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Tuesday, 15 August 2017 15:56

BCI: Malicious insiders considered the most damaging threat vector for organizations

The Business Continuity Institute

The importance of managing internal threats to win at cyber security has been emphasised in a study by Haystax Technology and SANS which found that 40% of respondents to their survey rated malicious insiders (insiders who intentionally do harm) as the most damaging threat vector their companies faced.

Furthermore, Defending Against the Wrong Enemy: 2017 SANS Insider Threat Survey revealed that nearly half (49%) said they were in the process of developing a formal incident response plan with provisions to address insider threat. This further illustrates the urgency with which companies are moving to address this threat vector.

"We are encouraged to see organizations recognizing malicious insiders as the top threat vector, but we are not seeing the necessary steps taken to address it," said Haystax CEO, Bryan Ware. "Existing tools aren't smart enough, or don't have the context needed to identify malicious insiders. What's needed is contextually-smart, user behavior analytics that produce actionable intelligence for decision makers."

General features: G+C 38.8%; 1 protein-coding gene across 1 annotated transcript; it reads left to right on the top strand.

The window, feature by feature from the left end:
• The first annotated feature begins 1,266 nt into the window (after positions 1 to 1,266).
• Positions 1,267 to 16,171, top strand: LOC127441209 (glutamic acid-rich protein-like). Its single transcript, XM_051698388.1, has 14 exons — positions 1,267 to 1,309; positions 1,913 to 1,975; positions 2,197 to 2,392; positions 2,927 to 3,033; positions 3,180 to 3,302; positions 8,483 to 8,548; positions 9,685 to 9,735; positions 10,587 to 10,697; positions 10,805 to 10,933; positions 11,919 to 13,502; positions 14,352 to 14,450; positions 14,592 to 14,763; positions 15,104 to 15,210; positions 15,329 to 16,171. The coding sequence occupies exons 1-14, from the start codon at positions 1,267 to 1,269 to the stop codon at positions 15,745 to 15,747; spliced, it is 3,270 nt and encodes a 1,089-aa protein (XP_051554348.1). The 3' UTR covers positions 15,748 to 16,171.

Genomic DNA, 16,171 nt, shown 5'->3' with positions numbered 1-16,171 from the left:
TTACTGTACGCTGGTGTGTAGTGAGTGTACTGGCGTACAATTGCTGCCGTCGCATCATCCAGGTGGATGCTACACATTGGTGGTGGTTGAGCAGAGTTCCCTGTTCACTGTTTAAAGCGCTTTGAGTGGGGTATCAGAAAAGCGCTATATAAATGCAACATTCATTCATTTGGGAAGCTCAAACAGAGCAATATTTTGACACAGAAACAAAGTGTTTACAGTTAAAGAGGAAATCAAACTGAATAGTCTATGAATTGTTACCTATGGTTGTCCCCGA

Despite the increased awareness of the threat from malicious insiders, many organizations continue defending against the wrong enemy by failing to implement effective detection tools and processes to identify these malicious insiders. A third of survey respondents (34%) have these tools and technology, but have not used them operationally and more than a third (38%) of survey respondents are in the process of re-evaluating internally to better identifying malicious insiders.

"It is misleading to see that 60% of respondents said they had not experienced an insider attack," said SANS instructor and survey report author, Eric Cole, PhD. "The rest of our data indicates that organizations still are not effective at detecting insider threats, so it's clear that most either didn't notice threats or attacks, or didn't realize those incidents involved malicious insiders, or outsiders using compromised insider credentials."